Monday, July 18, 2005

An Experiment in PH Levels (revisited)

Because it is imperative that discus fish have optimal water conditions, much has been written about this subject, This is the plan put in place to insure proper PH water levels in our hatchery.

Allnut Enterprises' breeder, Nick Lockhart of Noblesville, Indiana, has many ingenious ideas as to how to accomplish things in the hatchery. We begin our experiment with two matched pairs: two red melons, and two leopardskins. They are lovely, friendly fish, and have been getting acclimated to our tanks and the aquarist since the end of June.

Initially, we begin to prepare for the new arrivals by setting up the tanks in this manner: water was tested for PH and nitrite levels, and a proper ecosystem for active bacteria was begin by populating the tank with cichlids that Nick has been raising prior to the purchase of the discus. When we felt that the water/bacteria levels were correct, we set up the meeting with the breeder, and made the trip to Bloomington, Indiana.

Upon arrival at home base with a travel time of about an hour and a half, we immediately begin to acclimate the pairs to their new home. We were advised by the breeder to let them acclimate to the new tank water by "floating" the bags containing the fish for approximately one hour to equalize the temperatures, and to add a cup of water to the bag from the tank to equalize PH levels.

We did not, however, follow this procedure. We took approximately six hours to acclimate by adding a cup of the tank water to the bag each hour, and keeping a close eye on the discus and PH levels, because they were stressed from the trip. A Hanna PH digital meter was used for testing, which gave us a very accurate reading. As large changes in PH in a short period can shock the discus, we were careful in this approach. Our water at the time matched the water in PH levels from the breeder closely.

Because the two pair were bought for breeding purposes, Nick was not comfortable with the PH level, which at that time was at approximately 7.5, high for optimal breeding conditions of 6.5-6.9. What to do?

We had read that hanging a mesh bag of peat moss would help to lower the PH, but were not happy with the idea of having debris from the Peat in our tanks, which are kept scrupulously clean. We knew there had to be a better way to accomplish this goal.

Because Nick lives in town, and has city water, he uses a Reverse Osmosis filtering system to insure that the water is free of chemicals and suitable for the aquarium. Knowing that Peat Moss will lower the PH in an aquarium system, and having a large bag left over from making culture for Grindal and White Worms, he took a 5 gallon pail, and drilled a series of holes around the perimeter of the bottom of the pail, using a 3/32" drill. He then lined the bottom of the pail with a think layer of regular aquarium filter floss, put a thin layer of gravel on top of the floss to catch debris, and topped that off with a thick layer of Peat Moss, with the finished pail being about two-thirds full.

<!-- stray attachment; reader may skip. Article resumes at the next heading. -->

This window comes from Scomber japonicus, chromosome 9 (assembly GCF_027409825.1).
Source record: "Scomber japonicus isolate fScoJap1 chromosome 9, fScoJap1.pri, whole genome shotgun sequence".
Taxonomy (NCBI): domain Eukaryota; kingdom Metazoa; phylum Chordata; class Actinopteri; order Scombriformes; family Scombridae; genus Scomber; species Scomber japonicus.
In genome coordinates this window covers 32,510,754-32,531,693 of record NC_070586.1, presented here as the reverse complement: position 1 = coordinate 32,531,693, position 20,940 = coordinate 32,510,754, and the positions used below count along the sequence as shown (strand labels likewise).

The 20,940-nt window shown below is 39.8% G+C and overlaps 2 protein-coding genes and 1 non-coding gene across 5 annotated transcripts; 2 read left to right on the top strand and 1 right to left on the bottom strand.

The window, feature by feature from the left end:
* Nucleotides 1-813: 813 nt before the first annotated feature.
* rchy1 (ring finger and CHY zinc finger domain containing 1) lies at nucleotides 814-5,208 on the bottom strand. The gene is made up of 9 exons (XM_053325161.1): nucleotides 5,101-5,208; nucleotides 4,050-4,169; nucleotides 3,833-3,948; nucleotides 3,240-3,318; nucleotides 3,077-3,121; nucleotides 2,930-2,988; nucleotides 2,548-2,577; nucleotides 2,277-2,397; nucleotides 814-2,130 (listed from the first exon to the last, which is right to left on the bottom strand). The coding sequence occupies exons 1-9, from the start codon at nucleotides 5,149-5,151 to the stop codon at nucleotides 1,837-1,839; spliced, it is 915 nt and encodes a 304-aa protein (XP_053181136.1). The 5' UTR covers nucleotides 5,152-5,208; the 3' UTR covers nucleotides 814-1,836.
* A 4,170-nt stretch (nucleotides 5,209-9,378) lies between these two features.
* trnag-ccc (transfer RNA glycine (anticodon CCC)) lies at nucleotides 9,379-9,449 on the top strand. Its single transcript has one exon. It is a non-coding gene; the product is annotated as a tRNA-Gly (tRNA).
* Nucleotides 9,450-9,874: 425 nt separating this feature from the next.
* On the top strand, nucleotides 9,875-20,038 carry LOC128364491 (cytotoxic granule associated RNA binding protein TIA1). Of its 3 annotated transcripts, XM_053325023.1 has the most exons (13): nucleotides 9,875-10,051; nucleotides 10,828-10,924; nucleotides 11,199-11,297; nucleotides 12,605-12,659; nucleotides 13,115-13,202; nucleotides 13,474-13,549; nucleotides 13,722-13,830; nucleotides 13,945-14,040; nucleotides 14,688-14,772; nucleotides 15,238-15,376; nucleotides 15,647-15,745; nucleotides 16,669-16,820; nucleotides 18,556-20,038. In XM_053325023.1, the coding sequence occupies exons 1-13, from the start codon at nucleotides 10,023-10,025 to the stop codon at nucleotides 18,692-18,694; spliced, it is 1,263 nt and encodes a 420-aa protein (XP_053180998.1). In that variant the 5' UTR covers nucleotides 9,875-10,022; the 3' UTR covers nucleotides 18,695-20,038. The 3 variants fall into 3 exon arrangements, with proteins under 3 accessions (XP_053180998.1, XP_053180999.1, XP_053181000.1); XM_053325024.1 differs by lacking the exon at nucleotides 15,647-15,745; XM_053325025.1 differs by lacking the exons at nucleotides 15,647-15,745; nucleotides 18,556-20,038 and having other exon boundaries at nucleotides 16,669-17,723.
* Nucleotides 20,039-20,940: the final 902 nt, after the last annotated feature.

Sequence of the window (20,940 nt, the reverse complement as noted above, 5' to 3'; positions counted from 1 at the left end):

The outlet hose from the RO system was then allowed to drain into this pail. Setting the pail over the top of the holding tank, the water slowly drained down through this medium into the holding tank.

Initial test of the recycled water showed a drop in PH to below the base of 7.0. We have been adding the water to the discus tanks slowly through water changes so as to not shock the fish, and at our business meeting this weekend, Nick informed me that the PH levels in the discus tanks are now at approximately 6.6, which is the optimal level for breeding discus.

Cost of the project? If you already are using an RO system, and have a holding tank, you will spend a twenty dollar bill getting the Peat Moss and filter floss. Not bad, considering a breeding pair of dicus can run you $425 dollars!

Peace,

Charlie~

2 Comments:

Blogger Nicklock1 said...

You forgot to put that on top of the filter floss was a thin layer of aquarium gravel to help catch debris! I really like this method. Works very well for me too.

Nick

Monday, 25 July, 2005  
Blogger Charlie said...

Thanks Nick - I have upgraded the post to reflect your information...

C~

Tuesday, 26 July, 2005  

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